Resolutions on Expenses for Indian Affairs
Printed in Votes and Proceedings of the House of Representatives, 1750–1751 (Philadelphia, 1751), pp. 85–6.
[August 22, 1751]
Resolved, N. C.D. That it is the Opinion of this House, that the Proprietaries Interest will be so greatly advanc’d by keeping up a firm Peace and friendly Correspondence with the Indians, that they ought to bear a proportionable Part of the Charges expended upon all such Treaties as tend to those good Purposes.
Resolved, N.C.D. That altho’ Provincial Taxes have not been laid here for some Time past in a formal Manner, for the Support of the Proprietaries Lieutenant Governor, and defraying the Charges of Indian Treaties, yet our Excise is really a Tax upon the Province, yielding about Three Thousand Pounds per Annum, which is principally appropriated to those Purposes, besides the Sums arising upon Licences, &c. throughout the Province, amounting to very considerable Sums yearly.
Resolved, N.C.D. That the Assemblies of this Province have always paid the Accounts of our Indian Interpreters for their publick Services, to their full Satisfaction. And we hope that all such Charges as the Proprietaries may pay at this, or any future Time, for maintaining the Son of our Provincial Interpreter in the Indian Country (should it please God to bless their good Intentions) will be gratefully repaid by his future Services.5
Resolved, N.C.D. That the Proprietaries by the royal Charter, are obliged to have an Agent to represent them at the Court of Great-Britain, and this Province have thought fit to appoint an Agent there also at a great Expence. Nevertheless, if any Expences properly chargeable upon this Province have been paid by the Proprietaries, we make no Doubt our future Assemblies will chearfully discharge all their just Debts, whenever such Accounts are exhibited.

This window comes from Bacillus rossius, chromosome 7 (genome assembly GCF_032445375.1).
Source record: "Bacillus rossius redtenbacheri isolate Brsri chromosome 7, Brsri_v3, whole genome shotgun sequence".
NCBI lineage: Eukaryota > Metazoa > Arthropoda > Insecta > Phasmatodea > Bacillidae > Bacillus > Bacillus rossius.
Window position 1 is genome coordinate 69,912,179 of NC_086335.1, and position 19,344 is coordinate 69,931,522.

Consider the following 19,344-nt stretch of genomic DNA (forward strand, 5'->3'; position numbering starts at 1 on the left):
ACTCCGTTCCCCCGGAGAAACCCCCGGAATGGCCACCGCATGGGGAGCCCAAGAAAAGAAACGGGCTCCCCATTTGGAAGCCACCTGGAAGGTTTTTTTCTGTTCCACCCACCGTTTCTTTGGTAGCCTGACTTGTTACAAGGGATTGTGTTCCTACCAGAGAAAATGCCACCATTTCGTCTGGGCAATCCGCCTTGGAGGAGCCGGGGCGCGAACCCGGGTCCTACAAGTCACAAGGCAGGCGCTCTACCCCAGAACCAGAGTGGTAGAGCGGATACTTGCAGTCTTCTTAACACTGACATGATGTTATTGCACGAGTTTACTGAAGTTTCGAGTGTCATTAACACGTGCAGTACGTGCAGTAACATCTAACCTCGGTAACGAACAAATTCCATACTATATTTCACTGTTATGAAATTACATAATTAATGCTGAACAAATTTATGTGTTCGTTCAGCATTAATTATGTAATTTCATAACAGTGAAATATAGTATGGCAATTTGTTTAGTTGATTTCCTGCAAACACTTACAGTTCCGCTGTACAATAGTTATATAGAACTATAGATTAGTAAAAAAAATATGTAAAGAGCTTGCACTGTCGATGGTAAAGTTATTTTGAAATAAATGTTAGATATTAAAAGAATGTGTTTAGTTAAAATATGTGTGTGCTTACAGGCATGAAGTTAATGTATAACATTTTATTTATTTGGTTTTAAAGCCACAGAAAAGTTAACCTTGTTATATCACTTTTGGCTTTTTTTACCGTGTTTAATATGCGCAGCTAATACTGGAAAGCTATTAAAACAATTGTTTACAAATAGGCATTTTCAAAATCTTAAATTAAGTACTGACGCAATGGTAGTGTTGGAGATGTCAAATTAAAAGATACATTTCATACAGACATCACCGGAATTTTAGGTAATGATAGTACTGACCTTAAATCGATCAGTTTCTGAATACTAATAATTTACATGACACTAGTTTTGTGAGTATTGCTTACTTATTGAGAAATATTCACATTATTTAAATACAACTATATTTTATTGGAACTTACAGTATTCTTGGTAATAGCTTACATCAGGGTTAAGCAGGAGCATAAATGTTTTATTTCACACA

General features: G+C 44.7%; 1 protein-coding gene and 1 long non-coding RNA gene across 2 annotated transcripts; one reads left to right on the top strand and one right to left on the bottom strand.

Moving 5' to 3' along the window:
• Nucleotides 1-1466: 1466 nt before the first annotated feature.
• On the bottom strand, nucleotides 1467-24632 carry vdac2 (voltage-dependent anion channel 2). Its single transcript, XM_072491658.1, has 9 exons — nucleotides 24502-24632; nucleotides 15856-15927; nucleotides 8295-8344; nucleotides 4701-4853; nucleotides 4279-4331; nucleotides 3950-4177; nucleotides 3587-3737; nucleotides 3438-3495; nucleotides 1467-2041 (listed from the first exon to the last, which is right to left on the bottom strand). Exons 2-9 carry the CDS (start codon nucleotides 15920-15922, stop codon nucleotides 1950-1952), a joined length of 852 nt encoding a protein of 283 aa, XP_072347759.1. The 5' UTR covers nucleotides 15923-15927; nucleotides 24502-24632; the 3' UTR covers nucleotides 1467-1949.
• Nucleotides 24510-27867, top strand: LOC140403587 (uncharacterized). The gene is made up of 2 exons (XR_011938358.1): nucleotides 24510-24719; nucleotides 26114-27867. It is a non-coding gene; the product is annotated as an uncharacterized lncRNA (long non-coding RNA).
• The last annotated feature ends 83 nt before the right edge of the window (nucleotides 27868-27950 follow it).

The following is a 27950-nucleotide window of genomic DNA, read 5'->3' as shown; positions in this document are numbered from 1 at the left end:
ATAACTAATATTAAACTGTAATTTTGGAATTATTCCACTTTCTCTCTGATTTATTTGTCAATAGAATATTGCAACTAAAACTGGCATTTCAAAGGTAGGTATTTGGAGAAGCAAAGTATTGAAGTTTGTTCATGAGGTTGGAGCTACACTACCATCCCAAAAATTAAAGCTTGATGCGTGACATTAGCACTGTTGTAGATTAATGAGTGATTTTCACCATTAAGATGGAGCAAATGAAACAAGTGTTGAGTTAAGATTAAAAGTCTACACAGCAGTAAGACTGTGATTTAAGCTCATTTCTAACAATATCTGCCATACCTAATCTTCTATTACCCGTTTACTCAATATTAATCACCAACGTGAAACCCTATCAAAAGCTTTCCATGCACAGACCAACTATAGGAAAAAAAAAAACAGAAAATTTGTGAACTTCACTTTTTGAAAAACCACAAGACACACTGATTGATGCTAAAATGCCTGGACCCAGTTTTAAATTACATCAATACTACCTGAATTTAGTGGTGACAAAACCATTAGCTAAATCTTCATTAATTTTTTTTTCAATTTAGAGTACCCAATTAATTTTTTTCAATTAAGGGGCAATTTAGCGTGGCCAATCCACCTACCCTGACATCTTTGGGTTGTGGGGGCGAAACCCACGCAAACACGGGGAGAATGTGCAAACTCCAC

Resolved, N. C.D. That the Proprietaries being Lords of the Soil, as well as Governors in Chief of this Province, are more nearly interested in the Prosperity of this Colony, than any other Governors in America, not so circumstanced, are or can be.
Resolved, N. C.D. That the Law of this Province passed in the twelfth Year of the late King William, entituled, An Act against buying Land of the Natives, is for the sole Benefit of the Proprietaries; therefore they ought to bear the whole Expences of all Treaties with the Indians for Lands only; and that Law we conceive cannot in Justice be alledged as any Reason for not bearing a Part of such other Treaties with the Indians, as tend to the Welfare and Peace of this Province.
Resolved, N.C.D. That the Proprietaries Interests are so constantly intermixt with those of the Province in all Treaties with our Indian Allies, that we apprehend the surest Way to prevent Dissatisfactions on all Sides, will be to request the Proprietaries in the most reasonable, and in the most respectful Manner, to agree upon a proportionable Part of all such Charges on Account of Indian Treaties, as may hereafter accrue, to be paid by the Proprietaries and Province, respectively, as in Justice they ought to do.
5. Samuel Weiser, son of Conrad Weiser, was sent with his tutor Daniel Claus to live among the Mohawks in New York, 1751, to learn their language so that he might succeed his father as Province Interpreter. Paul A. W. Wallace, Conrad Weiser (Phila., 1945), pp. 322–3; Pa. Col. Recs., V, 518.